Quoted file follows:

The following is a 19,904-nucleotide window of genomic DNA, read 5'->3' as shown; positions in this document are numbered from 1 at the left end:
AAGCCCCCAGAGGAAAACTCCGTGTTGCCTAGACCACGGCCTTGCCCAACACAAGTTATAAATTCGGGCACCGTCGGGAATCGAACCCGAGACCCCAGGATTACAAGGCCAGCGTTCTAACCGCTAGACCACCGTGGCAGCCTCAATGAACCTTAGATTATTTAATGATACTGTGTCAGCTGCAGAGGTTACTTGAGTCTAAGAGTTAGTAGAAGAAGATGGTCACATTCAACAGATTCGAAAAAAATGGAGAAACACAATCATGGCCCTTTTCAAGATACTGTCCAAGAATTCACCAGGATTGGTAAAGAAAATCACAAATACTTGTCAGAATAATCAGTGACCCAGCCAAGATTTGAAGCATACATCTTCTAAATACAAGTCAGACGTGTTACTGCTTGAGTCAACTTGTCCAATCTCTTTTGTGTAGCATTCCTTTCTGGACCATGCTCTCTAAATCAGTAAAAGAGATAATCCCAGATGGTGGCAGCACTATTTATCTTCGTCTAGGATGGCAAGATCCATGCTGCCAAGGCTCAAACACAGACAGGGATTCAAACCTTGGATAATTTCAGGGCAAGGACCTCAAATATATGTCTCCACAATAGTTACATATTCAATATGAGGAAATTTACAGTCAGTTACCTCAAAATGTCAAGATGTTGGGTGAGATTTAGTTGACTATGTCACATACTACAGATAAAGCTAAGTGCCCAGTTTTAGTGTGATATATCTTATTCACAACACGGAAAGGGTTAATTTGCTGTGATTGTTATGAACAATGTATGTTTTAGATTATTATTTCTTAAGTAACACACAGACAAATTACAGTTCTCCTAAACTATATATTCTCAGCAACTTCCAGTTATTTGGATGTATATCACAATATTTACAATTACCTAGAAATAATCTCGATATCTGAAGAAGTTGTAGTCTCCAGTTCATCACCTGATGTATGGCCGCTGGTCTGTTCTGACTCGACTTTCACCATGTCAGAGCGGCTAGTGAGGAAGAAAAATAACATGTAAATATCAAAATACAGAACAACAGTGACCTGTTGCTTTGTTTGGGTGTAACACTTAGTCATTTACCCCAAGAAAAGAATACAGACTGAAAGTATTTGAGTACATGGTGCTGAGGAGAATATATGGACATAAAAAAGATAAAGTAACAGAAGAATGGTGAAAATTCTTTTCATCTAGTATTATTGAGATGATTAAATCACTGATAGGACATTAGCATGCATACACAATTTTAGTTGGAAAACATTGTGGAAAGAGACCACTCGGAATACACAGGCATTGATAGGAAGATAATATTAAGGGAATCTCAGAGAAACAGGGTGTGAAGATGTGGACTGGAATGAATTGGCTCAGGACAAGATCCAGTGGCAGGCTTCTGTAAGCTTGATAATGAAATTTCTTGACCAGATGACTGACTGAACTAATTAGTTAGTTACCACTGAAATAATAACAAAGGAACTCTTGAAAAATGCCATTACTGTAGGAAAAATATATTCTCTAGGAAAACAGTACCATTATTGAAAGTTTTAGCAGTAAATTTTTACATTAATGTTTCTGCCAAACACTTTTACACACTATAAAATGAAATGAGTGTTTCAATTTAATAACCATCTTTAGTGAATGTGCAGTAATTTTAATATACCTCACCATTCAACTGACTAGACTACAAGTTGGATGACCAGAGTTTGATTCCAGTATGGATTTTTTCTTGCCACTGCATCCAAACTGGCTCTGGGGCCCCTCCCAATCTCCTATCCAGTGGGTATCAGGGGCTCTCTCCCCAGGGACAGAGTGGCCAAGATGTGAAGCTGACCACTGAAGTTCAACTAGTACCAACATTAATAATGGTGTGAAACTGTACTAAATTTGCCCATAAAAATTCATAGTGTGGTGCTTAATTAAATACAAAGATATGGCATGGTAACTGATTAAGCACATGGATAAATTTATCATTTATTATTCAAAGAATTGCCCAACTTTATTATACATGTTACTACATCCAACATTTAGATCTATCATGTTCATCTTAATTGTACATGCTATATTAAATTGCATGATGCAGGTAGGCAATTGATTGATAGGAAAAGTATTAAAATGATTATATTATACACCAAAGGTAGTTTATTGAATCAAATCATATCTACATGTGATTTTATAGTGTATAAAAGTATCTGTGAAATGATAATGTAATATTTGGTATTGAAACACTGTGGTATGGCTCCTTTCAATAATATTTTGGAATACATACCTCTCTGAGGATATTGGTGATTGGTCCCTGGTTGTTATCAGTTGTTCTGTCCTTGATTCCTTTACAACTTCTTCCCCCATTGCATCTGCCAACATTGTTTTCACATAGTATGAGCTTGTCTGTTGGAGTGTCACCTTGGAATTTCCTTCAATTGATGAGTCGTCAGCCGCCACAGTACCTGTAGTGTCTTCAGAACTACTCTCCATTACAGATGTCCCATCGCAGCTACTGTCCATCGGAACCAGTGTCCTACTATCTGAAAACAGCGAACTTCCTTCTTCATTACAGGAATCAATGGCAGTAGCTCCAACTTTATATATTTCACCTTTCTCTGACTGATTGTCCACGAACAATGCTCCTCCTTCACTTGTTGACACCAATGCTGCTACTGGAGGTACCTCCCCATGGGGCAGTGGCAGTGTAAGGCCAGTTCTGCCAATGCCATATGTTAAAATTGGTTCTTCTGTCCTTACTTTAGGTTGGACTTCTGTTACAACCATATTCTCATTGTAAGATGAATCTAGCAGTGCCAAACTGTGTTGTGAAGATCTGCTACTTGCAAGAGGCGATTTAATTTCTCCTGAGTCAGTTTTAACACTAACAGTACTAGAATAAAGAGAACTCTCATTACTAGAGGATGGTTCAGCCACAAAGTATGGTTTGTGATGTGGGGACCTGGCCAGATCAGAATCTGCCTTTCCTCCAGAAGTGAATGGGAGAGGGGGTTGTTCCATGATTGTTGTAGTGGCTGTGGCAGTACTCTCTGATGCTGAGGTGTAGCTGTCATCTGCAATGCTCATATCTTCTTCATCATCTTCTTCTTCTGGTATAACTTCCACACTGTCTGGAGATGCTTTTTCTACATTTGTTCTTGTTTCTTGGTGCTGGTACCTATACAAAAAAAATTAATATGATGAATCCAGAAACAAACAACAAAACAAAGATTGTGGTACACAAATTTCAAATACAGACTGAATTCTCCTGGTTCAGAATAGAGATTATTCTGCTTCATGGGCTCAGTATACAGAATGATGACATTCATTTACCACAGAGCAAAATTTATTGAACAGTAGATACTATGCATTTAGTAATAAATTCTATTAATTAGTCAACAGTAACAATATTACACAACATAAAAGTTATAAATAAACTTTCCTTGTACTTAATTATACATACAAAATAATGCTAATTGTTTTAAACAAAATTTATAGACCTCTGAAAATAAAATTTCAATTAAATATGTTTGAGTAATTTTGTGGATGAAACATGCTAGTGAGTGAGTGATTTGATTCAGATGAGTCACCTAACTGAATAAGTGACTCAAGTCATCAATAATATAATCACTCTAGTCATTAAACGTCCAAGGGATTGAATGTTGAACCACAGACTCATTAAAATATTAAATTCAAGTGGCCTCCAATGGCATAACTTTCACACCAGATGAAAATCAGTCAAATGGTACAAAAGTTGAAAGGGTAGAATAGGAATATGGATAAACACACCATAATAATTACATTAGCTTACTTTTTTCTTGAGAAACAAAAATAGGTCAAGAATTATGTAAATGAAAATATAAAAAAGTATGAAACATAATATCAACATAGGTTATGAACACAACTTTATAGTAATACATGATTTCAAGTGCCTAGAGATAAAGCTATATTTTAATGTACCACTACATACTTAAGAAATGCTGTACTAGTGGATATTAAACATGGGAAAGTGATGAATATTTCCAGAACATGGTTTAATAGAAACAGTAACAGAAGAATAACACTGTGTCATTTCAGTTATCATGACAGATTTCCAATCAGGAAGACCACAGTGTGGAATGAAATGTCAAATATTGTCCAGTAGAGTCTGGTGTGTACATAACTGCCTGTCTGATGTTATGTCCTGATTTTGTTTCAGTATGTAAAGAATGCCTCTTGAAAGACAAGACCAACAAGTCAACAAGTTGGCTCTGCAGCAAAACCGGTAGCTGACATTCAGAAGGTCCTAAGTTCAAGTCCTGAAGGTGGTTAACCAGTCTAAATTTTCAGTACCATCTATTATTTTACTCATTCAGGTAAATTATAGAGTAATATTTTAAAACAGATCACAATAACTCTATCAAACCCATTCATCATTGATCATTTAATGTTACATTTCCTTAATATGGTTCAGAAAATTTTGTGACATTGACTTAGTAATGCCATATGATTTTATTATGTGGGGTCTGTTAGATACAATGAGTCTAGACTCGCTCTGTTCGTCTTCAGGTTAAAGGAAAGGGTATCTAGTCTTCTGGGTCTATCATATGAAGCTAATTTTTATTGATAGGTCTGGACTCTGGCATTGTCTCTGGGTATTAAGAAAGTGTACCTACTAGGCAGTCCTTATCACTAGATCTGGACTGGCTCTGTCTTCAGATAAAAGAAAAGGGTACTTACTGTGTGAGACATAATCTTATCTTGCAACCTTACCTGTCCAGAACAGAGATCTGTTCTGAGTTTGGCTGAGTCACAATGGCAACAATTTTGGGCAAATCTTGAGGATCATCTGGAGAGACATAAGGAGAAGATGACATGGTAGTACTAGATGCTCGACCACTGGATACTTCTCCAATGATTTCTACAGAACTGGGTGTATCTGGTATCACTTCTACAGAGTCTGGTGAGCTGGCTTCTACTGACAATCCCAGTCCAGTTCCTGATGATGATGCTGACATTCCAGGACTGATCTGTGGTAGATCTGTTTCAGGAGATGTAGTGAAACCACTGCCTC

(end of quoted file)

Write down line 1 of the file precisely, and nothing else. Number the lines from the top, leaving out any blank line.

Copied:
The following is a 19,904-nucleotide window of genomic DNA, read 5'->3' as shown; positions in this document are numbered from 1 at the left end: